Review: HBO's 'Grey Gardens' released on DVD
By Rolando Pujol
"Edie!" the cranky call comes from the cluttered upstairs bedroom.
"Yes, mother," comes the beleaguered Pavlovian response from somewhere amid the filth downstairs.
The dance of love, devotion and co-dependency that was the fascinating bond between mother Edith "Big Edie" Beale, and her artistically frustrated, curiously attired daughter, Edith "Little Edie" Beale, has been mined several times, most famously in the 1975 documentary "Grey Gardens," by the Maysles Brothers. A recent Broadway adaptation was a critical success, and fed the insatiable appetite for new takes on the story of Jackie' O's black-sheep relatives. They isolated themselves in a decaying East Hampton mansion, Grey Gardens, gradually falling from Bouvier family opulence into such stomach-turning squalor that they were almost evicted by Suffolk County heath department authorities (That Camelot cousin saved the day).
Their story has now been captured anew in HBO's "Grey Gardens," which premiered in April and is released on DVD Tuesday.If you are a devotee of the documentary (there are no casual fans of this film), you'll think it's the mid 1970s again and the Beales are back in all their campy decadence, living with their colony of cats and Wonder-bread-loving raccoon named Buster. This is one of those rare biographical films where everything clicks convincingly: acting, set design, the works. The filmmakers are careful curators of this rich material, though credit is due to the masterful performances by Jessica Lange as Big Edie and Drew Barrymore as Little Edie. (This film better clean up at the Emmys.) What's more, the HBO film tries to answer some questions about just how the Beales could have ended up this way.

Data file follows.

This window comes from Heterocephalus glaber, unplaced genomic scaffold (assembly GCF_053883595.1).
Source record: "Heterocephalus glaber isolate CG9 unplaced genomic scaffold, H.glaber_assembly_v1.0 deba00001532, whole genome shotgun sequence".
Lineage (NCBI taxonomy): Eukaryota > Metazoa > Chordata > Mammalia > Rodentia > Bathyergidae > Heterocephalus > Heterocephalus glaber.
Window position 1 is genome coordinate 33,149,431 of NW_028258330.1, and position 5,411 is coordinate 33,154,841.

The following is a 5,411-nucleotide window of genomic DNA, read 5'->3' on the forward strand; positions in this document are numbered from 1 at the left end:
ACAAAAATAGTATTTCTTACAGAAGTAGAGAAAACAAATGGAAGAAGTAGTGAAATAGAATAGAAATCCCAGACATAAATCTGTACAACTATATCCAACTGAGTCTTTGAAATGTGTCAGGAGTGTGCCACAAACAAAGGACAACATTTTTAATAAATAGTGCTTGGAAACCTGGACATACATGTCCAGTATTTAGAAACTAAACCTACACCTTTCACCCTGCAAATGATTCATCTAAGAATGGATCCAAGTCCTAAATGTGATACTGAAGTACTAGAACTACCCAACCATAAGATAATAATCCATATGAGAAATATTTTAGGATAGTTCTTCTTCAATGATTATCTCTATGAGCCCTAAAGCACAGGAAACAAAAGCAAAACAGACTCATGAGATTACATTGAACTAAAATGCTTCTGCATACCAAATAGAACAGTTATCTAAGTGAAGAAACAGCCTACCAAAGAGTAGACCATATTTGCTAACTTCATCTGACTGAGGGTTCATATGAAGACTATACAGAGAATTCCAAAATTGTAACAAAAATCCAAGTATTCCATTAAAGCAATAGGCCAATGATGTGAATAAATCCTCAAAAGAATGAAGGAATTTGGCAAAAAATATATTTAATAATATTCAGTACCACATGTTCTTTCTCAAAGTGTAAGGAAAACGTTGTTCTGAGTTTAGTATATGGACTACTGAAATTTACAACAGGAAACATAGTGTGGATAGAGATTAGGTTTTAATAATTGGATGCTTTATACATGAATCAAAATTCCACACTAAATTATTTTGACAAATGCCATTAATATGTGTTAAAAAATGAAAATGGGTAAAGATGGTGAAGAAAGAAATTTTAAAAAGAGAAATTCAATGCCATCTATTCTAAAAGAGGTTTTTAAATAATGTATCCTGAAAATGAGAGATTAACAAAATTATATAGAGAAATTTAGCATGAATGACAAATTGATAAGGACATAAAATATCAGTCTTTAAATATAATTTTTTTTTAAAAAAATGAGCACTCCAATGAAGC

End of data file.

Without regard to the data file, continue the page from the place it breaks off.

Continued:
Ultimately, the film renders a heartbreaking story of a desperate mother left alone in the world, clinging to a devoted daughter who gives up her Hollywood dreams to become, as they were known in 1970s tabloid stories, Jackie O's eccentric relatives.
In real life Little Edie escapes Grey Gardens only after her mother dies in 1977, and Little Edie dies in 2002 in Bal Harbour, Fla. While she reveled in the documentary's success, and even scored a Greenwich Village nightclub act in January 1978, one wishes that she could have lived to witness the crossover phenomenon that "Grey Gardens" has become in recent years. She is truly now a celebrity, an "acquired taste," as her mother says in the HBO film, but very much a celebrity in her own right.